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Through 10 episodes and a change of scene from the first floor of the Page-Walker Arts & History Center in Act I to the third floor of the historic Cary, NC building in Act II, the Cary Players’ community-theater production of Twain by the Tracks hummed right along, thanks to sprightly staging by director Debra Zumbach Grannan.
The spicy series of monologues, dialogues, and one-acts penned by Mark Twain (nee Samuel Langhorne Clemens, 1835-1910) began with a two-hander, “Encounter with an Interviewer,” in which Tracy Fulghum — sans the typical moustache and fright wig, but brandishing Twain’s trademark stogie — torments a nosy but inexperienced newspaper interviewer played by Nixon Ball. Fulghum’s crusty characterization of the American humorist was a winner.
Next up was a one-act spoof of all things congressional, adapted by Jules Tasca and entitled “Cannibalism in the Cars.” K. Sridhar was a hoot as a conductor; and Harvey Sage, Tom Haynes, Mark Mickunas, Greg Tarsa, Tracy Fulghum, Jerry Nowell, and Phil Lowden tickled the audience’s funny bone with their outrageous antics as congressmen, starving on a snowbound train.
In “A Story Without an End,” Twain/Storyteller Harvey Sage spins a delightful yarn—a shaggy-dog story, actually—that starred Tracy Fulghum as a nervous suitor to Sarah Bunch, who must pass the muster of his true love’s mother (Julie Keely) and her friends (Sharon Galluzzo and Leslie Kelly). The quixotic errand that he undertakes illustrates the old Clare Boothe Luce adage, “No good deed goes unpunished.”
“Medieval Romance” chronicled a series of merry misadventures as the King and Queen of Klugenstein (Mark Mickunas and Laurel Wetzork) tried to fool the old Duke of Brandenburg (Harvey Sage) to secure that dukedom for their daughter Conrad (Alison Davis), whose drag disguise fools the amorous Constance (Lindsay Kilgore), who pursues Conrad with a vengeance.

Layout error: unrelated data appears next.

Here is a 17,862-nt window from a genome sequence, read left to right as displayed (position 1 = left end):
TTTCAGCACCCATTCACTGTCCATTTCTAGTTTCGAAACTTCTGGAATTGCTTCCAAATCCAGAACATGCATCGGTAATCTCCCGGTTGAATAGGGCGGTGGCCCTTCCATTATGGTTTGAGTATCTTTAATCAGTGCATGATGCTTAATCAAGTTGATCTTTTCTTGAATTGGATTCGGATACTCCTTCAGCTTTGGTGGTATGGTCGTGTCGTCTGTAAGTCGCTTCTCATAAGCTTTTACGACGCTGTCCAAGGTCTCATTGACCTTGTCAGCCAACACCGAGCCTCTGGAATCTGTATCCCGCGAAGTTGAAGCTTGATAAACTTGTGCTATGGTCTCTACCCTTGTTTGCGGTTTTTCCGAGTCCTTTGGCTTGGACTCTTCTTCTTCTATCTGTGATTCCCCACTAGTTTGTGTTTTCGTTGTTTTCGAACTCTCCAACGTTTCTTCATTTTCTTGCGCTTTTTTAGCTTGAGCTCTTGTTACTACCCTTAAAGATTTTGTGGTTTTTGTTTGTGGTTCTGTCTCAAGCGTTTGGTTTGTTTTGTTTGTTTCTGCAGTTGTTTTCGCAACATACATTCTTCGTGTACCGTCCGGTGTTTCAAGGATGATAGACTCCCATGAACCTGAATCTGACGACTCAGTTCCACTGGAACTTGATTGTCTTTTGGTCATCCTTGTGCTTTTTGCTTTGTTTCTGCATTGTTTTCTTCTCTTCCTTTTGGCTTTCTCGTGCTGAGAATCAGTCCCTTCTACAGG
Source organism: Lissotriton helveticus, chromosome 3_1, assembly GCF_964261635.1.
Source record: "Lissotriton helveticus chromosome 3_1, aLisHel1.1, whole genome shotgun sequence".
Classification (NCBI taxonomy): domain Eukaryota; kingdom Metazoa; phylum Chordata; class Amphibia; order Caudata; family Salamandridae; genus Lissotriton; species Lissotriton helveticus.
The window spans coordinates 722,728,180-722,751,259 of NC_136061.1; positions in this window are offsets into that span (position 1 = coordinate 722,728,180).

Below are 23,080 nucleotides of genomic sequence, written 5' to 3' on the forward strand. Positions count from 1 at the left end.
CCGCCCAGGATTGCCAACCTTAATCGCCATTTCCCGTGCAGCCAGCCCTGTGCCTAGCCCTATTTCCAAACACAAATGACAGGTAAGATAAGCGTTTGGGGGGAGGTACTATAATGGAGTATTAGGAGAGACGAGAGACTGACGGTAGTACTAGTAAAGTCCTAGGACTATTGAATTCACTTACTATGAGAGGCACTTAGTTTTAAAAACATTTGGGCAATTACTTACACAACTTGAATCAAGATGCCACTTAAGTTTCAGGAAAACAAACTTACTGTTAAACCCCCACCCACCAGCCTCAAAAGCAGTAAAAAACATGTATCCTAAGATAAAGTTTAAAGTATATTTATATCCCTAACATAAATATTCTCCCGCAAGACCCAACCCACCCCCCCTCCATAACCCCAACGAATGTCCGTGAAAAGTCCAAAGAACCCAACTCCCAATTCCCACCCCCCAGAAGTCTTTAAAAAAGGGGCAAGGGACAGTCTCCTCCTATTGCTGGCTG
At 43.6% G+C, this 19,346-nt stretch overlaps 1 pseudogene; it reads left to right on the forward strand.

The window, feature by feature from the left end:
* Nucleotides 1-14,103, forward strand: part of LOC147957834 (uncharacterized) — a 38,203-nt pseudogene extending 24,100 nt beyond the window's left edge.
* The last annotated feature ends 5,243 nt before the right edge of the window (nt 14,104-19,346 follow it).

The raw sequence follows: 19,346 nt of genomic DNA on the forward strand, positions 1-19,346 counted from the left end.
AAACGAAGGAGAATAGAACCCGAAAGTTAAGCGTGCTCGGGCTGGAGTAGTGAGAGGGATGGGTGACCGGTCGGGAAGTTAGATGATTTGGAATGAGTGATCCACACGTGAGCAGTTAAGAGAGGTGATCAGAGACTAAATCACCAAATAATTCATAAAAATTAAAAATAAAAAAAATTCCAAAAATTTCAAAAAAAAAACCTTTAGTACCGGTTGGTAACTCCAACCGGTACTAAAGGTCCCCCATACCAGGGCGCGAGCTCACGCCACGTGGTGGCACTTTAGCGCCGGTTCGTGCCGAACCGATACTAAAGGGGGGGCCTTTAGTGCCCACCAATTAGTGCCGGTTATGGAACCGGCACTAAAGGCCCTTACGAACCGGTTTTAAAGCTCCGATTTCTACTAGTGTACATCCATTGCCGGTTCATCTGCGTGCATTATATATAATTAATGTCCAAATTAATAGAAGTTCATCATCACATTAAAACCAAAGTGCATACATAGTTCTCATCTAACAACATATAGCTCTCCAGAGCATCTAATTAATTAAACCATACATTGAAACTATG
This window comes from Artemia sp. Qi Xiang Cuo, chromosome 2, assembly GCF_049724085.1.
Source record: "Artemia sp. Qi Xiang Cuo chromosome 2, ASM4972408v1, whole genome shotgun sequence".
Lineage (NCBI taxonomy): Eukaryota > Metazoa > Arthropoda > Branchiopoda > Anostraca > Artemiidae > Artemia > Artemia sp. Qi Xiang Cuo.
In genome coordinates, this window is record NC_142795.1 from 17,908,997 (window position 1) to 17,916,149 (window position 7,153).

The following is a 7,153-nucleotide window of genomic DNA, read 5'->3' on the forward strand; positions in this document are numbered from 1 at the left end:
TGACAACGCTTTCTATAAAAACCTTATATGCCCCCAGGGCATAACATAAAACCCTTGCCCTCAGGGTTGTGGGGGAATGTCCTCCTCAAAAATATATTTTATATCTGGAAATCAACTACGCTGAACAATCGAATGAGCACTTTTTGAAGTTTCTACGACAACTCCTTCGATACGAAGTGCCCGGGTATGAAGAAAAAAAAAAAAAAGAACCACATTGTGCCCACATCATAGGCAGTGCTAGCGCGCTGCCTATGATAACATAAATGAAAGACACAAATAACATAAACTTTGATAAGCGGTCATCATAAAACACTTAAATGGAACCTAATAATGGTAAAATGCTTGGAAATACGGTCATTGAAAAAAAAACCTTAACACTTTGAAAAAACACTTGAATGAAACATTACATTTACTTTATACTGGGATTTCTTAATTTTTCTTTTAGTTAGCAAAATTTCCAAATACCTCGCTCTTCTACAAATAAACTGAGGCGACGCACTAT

Mark Mickunas opens Act II with a charming poetic monologue called “The [Mississippi] River at Sunrise”; Nicola Lefler and Christopher McKittrick were amusing as a fearful mother and her hopelessly henpecked husband in “Membranous Croup”; Trevor Phillips and Russell Kinne entertained as Tom Sawyer and Huck Finn, discussing a “Cure for Warts”; Tim Corbett robustly retold “The Celebrated Jumping Frog of Calaveras County”; and Laurel Wetzork stole the show with her performance as a hyperactive schoolteacher in “Tom [Sawyer] and Becky [Thatcher]’s Engagement.”
The evening’s final offering, “Mrs. McWilliams and the Lightning,” starred Angela Lowden as a high-strung wife deathly afraid of thunderstorms and Jerry Nowell as the long-suffering husband who nearly kills himself trying to make his wife feel safe.
Cary Players: http://www.caryplayers.org/ [inactive 3/09]. Page-Walker Arts & History Center: http://www.townofcary.org/depts/prdept/facilities/pwhome.htm [inactive 10/09]. Mark Twain in His Times (courtesy University of Virginia): http://etext.virginia.edu/railton/index2.html.